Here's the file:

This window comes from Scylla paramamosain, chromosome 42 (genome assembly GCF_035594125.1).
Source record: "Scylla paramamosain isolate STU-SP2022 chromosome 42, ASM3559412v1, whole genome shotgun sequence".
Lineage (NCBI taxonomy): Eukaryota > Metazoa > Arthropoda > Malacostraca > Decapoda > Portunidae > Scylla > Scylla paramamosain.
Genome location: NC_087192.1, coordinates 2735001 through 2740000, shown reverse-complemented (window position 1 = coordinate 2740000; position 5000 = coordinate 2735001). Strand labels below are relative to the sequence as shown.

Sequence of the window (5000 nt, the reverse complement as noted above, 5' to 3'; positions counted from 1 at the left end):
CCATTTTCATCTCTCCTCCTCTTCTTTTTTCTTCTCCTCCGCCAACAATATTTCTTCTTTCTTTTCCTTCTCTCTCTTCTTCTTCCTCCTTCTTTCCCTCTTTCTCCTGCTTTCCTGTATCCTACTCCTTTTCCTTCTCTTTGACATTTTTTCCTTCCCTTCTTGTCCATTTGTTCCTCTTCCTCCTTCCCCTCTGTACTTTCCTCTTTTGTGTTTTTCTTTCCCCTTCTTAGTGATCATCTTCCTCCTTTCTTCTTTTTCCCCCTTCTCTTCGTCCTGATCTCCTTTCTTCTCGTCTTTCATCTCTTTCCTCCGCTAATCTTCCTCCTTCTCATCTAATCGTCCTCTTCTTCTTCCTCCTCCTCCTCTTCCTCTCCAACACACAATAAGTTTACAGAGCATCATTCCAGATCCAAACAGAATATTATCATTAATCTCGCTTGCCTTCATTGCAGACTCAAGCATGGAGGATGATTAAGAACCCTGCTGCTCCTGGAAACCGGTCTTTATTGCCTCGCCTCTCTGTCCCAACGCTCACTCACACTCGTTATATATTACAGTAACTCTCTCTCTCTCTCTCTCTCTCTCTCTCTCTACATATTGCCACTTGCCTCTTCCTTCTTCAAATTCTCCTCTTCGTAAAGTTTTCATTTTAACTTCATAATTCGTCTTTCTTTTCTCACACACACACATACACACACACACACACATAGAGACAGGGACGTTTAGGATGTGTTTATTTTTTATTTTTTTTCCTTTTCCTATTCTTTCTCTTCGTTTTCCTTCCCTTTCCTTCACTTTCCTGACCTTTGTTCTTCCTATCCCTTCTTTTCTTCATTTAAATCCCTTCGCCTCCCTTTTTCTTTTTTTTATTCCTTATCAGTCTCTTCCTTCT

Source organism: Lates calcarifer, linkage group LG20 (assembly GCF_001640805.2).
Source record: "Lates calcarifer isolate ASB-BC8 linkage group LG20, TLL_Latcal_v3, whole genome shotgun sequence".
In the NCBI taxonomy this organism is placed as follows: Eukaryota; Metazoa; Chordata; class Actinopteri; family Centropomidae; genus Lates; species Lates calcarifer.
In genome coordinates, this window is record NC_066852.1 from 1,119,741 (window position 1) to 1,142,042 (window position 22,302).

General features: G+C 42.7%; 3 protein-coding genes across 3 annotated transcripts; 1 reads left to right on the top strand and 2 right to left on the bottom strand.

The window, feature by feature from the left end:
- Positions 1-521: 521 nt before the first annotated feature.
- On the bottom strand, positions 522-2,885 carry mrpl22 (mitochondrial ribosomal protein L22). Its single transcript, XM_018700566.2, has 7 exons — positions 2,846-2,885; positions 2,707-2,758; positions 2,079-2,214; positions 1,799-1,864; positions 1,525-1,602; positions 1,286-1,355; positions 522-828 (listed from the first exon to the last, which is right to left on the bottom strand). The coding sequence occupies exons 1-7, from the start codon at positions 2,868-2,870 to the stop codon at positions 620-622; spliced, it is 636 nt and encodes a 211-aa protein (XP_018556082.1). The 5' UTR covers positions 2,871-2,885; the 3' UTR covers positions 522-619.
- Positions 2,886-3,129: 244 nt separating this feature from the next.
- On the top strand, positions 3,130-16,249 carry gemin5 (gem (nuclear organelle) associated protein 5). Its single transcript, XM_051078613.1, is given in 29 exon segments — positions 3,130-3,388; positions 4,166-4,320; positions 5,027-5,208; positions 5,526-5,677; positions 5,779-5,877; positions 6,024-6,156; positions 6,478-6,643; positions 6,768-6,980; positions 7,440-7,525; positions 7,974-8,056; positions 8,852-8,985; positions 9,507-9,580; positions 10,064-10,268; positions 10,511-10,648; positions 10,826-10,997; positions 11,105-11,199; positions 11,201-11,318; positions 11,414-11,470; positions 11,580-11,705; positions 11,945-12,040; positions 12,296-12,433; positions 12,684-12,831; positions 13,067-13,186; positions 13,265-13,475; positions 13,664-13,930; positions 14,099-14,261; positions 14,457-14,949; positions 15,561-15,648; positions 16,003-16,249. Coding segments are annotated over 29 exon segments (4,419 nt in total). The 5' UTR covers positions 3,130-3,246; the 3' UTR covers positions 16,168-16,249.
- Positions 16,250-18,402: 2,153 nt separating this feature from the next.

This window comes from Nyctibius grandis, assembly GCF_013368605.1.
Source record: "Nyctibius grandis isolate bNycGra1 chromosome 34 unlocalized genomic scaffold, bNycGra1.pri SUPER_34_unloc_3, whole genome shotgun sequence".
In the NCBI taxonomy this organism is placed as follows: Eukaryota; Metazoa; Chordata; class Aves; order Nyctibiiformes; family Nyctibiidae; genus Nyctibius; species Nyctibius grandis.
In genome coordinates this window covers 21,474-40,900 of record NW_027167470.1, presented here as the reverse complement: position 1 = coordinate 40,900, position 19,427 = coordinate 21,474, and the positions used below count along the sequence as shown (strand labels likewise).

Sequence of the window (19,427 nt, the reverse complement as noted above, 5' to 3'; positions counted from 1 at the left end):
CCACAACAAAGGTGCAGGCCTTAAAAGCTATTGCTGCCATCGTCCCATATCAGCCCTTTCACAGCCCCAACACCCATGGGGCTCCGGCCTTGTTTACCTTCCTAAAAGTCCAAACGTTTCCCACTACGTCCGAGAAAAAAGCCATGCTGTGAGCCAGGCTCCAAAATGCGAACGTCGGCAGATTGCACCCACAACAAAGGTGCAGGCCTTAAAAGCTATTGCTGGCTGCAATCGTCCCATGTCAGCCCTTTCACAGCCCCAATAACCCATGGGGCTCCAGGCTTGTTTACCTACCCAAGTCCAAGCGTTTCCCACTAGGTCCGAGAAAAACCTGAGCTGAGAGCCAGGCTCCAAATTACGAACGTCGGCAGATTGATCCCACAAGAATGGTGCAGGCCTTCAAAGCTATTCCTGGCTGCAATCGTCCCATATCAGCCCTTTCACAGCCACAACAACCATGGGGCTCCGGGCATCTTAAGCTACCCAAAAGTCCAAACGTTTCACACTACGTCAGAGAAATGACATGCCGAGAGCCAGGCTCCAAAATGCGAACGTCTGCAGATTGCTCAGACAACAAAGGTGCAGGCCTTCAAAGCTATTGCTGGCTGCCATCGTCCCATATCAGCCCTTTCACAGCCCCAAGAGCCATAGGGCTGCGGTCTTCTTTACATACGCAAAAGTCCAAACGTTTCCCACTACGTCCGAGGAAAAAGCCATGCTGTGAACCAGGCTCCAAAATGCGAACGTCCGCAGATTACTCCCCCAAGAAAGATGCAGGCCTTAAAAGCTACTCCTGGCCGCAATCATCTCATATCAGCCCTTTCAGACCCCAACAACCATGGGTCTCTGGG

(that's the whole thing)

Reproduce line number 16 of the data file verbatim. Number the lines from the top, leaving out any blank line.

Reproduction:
- On the top strand, positions 3,130-16,249 carry gemin5 (gem (nuclear organelle) associated protein 5). Its single transcript, XM_051078613.1, is given in 29 exon segments — positions 3,130-3,388; positions 4,166-4,320; positions 5,027-5,208; positions 5,526-5,677; positions 5,779-5,877; positions 6,024-6,156; positions 6,478-6,643; positions 6,768-6,980; positions 7,440-7,525; positions 7,974-8,056; positions 8,852-8,985; positions 9,507-9,580; positions 10,064-10,268; positions 10,511-10,648; positions 10,826-10,997; positions 11,105-11,199; positions 11,201-11,318; positions 11,414-11,470; positions 11,580-11,705; positions 11,945-12,040; positions 12,296-12,433; positions 12,684-12,831; positions 13,067-13,186; positions 13,265-13,475; positions 13,664-13,930; positions 14,099-14,261; positions 14,457-14,949; positions 15,561-15,648; positions 16,003-16,249. Coding segments are annotated over 29 exon segments (4,419 nt in total). The 5' UTR covers positions 3,130-3,246; the 3' UTR covers positions 16,168-16,249.